David Key, Baptist studies director at Emory University’s Candler School of Theology, announced plans to launch a master’s level online course geared toward students at Baptist theological institutions titled “The ART (Action, Reconciliation, Transformation) of Social Justice: Rauschenbusch, King and Carter.
The course would offer an in-depth examination of Jesus’ mandate in the fourth chapter of Luke and feature a curriculum focused on the writings and contributions of five Baptists: Baptist theologian and pastor Walter Rauschenbusch who is regarded as the father of the social gospel movement; civil rights pioneers Dr. Martin Luther King Jr., and Coretta Scott King; and President Jimmy Carter and First Lady Rosalynn Carter.
The event ended on Friday with the service of celebration and commissioning at the Carter Center in Atlanta. Those gathered watched a video message from President Jimmy Carter who offered a word of encouragement for the group and expressed his excitement for their future work together.
“I am grateful and encouraged that you have chosen to participate in the New Baptist Covenant Summit – that you are here committing yourself to the goals of action, reconciliation and transformation. The New Baptist Covenant movement is dear to my heart. For too long, racial, theological and geographic barriers have separated our Baptist family. Your work here can change that and help to usher in a new age of shared ministries and fellowship. You came here to make covenants with God and each other, lending our stories to God’s eternal narrative for hope and healing of all creation.
Moss then addressed the group with a meditation on the persistent evil of racism in American society and the need for people of faith to work together and fight injustice.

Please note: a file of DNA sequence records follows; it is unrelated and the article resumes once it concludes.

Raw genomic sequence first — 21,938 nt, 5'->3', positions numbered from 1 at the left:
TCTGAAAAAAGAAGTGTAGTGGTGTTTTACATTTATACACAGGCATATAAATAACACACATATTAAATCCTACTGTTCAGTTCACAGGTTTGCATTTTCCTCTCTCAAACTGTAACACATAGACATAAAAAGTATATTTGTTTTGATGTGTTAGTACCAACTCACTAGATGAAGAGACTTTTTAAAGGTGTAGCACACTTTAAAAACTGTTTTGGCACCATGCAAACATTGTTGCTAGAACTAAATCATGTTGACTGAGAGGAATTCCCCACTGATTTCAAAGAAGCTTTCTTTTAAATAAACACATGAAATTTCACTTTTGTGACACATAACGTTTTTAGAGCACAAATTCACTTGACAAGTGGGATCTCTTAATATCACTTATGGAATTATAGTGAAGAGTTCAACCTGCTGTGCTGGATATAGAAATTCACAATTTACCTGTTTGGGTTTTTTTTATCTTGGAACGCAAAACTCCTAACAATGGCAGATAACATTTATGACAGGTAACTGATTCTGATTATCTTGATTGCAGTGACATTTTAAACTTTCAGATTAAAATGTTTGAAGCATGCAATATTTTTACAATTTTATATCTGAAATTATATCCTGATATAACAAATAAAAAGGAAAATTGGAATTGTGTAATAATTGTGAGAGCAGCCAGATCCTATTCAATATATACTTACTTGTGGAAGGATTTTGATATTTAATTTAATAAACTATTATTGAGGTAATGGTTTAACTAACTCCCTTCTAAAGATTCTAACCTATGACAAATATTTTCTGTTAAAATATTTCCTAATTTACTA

“Not enough of us are raising our voices with moral courage for love and justice. Love without justice is weak sentimentality. Justice without love is naked brutality. To pretend or believe that the light came and racism ended with the election of President Obama is like saying cancer ended with the development of chemotherapy,” Moss said. “We must forever proclaim that God is love. And love is of God.”
The work and ministry of the New Baptist Covenant is supported by individual donors and from groups like the American Baptist Home Mission Societies and the Cooperative Baptist Fellowship. Allen Temple Baptist Church of Oakland, Calif., also announced financial support at the Summit.
The New Baptist Covenant is an informal alliance of more than 30 racially, geographically, and theologically diverse Baptist organizations from throughout North America that claim more than 20 million members. Representatives of these Baptist organizations have reaffirmed traditional Baptist values, including sharing the gospel of Jesus Christ and its implications for public and private morality, as well as their obligations as Christians to fulfill the biblical mandate to promote peace with justice, to feed the hungry, clothe the naked, shelter the homeless, care for the sick and the marginalized, and promote religious liberty and respect for religious diversity.